There are local bible colleges that refuse to enroll women in pastoral classes, and there are others in the ministry who do not believe that a woman’s place is in the pulpit.
That reality and the “stained glass ceiling” that prevents many women from moving up in the clergy prompted Sonja Dawson in 2004 to gather four other ladies together to create a support organization called Sisters in Ministry (SIM).
“When I came into the ministry five years ago, I realized there was a great need for unity and support among women clergy, because that was one thing not that many of us had. By coming together to support one another, I thought we wouldn’t feel so alone,” explained Dawson about why she and her colleagues created SIM.
The women who came to that initial meeting were Stephanie Douglas of The Worship Center in Long Beach; Sharon Gray of New Mt. Calvary; Elder Candice Simpson of Covenant Workshop Center in Inglewood; and Pastor Edwina Harris of Kingdom of Life Ministries.
Dawson, whose father is Rev. Lonnie Dawson of New Mount Calvary Baptist Church in Los Angeles, said she was lucky enough to have support from her family and her church, whose members said they always knew she was anointed by God to be in the ministry. But from talking with other women in similar positions, she realized this was not the case across the board.
Sisters in Ministry has a three-fold mission, said its founder and chief executive officer. The first is to rededicate to sisterhood.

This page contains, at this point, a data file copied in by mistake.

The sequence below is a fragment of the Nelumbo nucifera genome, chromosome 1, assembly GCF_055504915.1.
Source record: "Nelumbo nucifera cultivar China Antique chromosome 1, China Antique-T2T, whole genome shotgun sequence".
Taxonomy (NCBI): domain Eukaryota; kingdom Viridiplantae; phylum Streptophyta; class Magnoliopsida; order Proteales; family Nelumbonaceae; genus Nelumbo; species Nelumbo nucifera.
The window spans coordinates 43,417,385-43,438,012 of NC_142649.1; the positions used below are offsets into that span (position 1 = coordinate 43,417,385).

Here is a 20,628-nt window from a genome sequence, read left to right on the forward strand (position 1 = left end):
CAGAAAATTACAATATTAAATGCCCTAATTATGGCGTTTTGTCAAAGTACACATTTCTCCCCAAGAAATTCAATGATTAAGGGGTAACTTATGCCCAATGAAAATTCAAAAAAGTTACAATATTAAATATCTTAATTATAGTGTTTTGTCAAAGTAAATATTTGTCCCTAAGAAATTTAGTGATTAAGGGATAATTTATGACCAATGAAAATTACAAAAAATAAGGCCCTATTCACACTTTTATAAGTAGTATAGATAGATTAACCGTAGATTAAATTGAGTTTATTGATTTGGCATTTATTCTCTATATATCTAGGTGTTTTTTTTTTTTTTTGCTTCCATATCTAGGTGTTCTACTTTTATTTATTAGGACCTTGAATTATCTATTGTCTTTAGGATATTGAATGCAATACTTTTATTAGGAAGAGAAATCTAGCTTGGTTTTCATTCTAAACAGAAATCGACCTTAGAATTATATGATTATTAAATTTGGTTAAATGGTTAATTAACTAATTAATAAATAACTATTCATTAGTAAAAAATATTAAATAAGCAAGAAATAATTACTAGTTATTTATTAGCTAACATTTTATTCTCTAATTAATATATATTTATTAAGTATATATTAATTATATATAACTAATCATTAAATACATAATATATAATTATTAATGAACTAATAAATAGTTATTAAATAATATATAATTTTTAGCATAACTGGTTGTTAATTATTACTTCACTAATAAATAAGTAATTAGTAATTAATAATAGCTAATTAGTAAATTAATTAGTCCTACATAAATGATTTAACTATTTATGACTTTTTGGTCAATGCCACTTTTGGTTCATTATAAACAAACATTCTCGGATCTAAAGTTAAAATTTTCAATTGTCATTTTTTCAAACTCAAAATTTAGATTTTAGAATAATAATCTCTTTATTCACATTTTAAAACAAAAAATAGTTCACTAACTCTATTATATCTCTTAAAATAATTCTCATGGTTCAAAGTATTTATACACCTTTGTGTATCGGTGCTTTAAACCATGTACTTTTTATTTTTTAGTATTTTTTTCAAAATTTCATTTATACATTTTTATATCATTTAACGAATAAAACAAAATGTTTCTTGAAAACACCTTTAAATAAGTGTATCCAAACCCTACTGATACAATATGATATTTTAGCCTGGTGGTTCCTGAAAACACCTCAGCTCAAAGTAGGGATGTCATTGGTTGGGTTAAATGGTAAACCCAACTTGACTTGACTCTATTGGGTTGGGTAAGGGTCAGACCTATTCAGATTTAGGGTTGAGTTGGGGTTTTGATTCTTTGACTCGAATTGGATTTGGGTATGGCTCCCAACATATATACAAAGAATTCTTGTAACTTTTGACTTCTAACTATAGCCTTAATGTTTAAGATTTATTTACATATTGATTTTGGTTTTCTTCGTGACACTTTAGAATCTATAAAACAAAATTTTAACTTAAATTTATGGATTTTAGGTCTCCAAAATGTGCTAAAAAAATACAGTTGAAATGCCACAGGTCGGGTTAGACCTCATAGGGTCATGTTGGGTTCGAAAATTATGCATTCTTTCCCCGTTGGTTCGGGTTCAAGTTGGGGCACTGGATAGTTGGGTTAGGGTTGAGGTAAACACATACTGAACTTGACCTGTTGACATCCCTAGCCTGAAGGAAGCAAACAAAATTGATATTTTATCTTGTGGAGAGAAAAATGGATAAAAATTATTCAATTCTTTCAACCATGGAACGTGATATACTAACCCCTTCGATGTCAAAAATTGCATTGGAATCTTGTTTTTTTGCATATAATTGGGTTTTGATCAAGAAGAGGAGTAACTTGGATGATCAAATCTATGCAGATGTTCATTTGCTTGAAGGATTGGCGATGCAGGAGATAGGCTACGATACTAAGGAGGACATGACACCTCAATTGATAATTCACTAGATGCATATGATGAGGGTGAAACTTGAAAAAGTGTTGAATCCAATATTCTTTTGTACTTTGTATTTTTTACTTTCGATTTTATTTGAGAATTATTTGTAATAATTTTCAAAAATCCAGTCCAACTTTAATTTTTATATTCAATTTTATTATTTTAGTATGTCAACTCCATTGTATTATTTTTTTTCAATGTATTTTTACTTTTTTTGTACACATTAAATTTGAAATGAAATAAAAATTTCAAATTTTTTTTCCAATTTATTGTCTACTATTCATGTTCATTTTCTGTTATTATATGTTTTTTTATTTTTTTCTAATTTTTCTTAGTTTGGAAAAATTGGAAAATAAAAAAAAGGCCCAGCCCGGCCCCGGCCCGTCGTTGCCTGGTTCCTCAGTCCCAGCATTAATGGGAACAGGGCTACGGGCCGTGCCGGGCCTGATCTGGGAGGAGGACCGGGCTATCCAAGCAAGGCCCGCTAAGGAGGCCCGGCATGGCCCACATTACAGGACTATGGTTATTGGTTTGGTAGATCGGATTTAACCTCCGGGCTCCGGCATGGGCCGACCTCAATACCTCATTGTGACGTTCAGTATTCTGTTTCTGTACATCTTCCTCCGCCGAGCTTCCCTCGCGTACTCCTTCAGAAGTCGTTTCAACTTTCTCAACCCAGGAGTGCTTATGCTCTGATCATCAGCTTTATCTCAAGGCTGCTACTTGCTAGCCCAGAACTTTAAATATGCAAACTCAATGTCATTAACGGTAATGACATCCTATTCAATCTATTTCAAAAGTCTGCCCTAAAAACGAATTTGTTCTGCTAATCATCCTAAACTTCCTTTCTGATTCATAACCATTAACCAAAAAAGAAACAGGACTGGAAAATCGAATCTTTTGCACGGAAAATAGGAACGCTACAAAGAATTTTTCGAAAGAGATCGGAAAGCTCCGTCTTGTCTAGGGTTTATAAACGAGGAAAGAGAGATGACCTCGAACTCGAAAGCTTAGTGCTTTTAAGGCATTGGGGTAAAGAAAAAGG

“That’s why we came together to encourage and support other women in the ministry. Women need to be more sisterly,” Dawson said.
The second goal of SIM is to encourage excellence in ministry, and to do that Dawson said the organization offers training and mentoring for women through their annual conference, other events held during the year and in a bi-monthly newsletter.
“There are practical tips for women in the ministry; there’s always something educational and practical,” pointed out Dawson about the newsletter.
The third goal is to be of service, and SIM does this by going to the Union Rescue Mission every fifth Monday and working with the women there.
Currently, the organization is in the process of setting up a mentoring and scholarship program for teen girls.
“That is a direct result of the (prevalence) of HIV and AIDS among African American females,” said Dawson, who believes the church needs to step up and take a prominent role in discussions about such issues. The one-year program she envisions will focus on creating healthy bodies, healthy minds, healthy spirits and healthy relationships, and will take place through evenings of empowerment, where the 12 to 17 year old girls sit down to dinner with women to listen, learn and talk.
In addition to the SIM annual conference–which will happen Dec. 5 and 6 this year at Beulah Baptist Church in Watts and cost $55 per person–the group holds fellowship events, a prayer breakfast and “SIM road trips.”
“We go to outlying areas and introduce SIM to women and ministers who live out in areas like Lakeview Terrace and the Inland Empire to give them information about the organization,” Dawson said.
The target audience for SIM is pastors, however Dawson said the organization also works with women who are not necessarily ministers, but are called to some form of the ministry such as praise dancers and worship leaders.
During the four years SIM has been in existence, Dawson said one of the things that has truly encouraged her has been the letters, calls and e-mails she has received thanking her for the group’s support and mentoring.